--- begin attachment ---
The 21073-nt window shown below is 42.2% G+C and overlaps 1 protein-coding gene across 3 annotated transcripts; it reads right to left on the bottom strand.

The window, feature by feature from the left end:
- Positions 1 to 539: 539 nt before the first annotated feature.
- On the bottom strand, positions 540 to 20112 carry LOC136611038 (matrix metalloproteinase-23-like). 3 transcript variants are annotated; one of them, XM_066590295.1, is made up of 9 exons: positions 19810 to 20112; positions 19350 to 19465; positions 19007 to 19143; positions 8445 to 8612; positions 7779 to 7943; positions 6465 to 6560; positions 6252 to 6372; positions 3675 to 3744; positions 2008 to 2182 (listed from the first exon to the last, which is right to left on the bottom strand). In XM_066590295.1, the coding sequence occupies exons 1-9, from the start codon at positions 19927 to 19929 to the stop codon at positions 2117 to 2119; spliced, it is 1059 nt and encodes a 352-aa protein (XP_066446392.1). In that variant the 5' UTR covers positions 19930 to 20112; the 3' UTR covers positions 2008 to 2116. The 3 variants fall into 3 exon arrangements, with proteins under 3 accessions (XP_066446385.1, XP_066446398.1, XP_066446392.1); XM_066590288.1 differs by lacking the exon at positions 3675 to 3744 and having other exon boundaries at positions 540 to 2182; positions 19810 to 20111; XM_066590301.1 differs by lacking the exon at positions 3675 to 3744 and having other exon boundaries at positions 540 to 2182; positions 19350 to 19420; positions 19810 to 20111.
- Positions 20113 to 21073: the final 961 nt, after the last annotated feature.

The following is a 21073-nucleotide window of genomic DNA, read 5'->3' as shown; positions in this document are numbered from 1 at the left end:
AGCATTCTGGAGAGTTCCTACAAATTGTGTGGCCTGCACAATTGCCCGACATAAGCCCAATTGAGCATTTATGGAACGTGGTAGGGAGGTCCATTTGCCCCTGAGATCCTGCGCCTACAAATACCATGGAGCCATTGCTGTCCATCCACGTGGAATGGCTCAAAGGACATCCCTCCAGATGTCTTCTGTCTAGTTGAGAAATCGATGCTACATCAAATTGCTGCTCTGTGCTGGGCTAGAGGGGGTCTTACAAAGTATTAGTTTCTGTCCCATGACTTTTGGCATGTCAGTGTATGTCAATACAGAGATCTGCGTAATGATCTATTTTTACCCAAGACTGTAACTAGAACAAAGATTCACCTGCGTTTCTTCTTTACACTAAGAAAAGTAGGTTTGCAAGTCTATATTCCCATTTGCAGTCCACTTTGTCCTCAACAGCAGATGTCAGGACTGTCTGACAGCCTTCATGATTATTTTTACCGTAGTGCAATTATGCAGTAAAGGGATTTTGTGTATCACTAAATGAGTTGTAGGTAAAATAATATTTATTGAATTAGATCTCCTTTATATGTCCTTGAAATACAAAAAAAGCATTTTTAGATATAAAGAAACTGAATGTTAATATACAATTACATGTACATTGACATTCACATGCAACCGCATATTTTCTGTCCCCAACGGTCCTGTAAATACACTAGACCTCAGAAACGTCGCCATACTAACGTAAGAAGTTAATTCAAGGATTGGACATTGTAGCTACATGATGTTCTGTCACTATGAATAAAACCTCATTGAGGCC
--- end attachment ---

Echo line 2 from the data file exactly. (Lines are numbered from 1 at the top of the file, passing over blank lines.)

The window, feature by feature from the left end: